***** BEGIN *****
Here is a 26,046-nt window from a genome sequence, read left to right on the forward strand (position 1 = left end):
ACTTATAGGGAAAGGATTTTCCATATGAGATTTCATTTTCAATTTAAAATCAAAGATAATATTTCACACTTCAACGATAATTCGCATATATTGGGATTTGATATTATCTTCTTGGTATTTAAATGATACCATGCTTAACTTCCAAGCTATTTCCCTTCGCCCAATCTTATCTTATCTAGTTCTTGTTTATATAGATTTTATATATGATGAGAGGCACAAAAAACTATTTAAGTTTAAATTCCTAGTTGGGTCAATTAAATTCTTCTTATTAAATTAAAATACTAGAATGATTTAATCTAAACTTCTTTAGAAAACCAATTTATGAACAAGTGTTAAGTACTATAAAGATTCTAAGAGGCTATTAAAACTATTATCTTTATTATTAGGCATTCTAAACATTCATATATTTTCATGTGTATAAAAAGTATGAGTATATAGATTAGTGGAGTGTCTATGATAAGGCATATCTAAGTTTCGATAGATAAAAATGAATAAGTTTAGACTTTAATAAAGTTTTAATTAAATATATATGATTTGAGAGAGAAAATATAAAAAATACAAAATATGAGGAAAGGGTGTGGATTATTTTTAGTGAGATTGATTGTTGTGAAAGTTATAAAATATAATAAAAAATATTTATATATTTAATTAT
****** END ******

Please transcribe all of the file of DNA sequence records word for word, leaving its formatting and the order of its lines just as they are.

Here is a 26,046-nt window from a genome sequence, read left to right on the forward strand (position 1 = left end):
ACTTATAGGGAAAGGATTTTCCATATGAGATTTCATTTTCAATTTAAAATCAAAGATAATATTTCACACTTCAACGATAATTCGCATATATTGGGATTTGATATTATCTTCTTGGTATTTAAATGATACCATGCTTAACTTCCAAGCTATTTCCCTTCGCCCAATCTTATCTTATCTAGTTCTTGTTTATATAGATTTTATATATGATGAGAGGCACAAAAAACTATTTAAGTTTAAATTCCTAGTTGGGTCAATTAAATTCTTCTTATTAAATTAAAATACTAGAATGATTTAATCTAAACTTCTTTAGAAAACCAATTTATGAACAAGTGTTAAGTACTATAAAGATTCTAAGAGGCTATTAAAACTATTATCTTTATTATTAGGCATTCTAAACATTCATATATTTTCATGTGTATAAAAAGTATGAGTATATAGATTAGTGGAGTGTCTATGATAAGGCATATCTAAGTTTCGATAGATAAAAATGAATAAGTTTAGACTTTAATAAAGTTTTAATTAAATATATATGATTTGAGAGAGAAAATATAAAAAATACAAAATATGAGGAAAGGGTGTGGATTATTTTTAGTGAGATTGATTGTTGTGAAAGTTATAAAATATAATAAAAAATATTTATATATTTAATTAT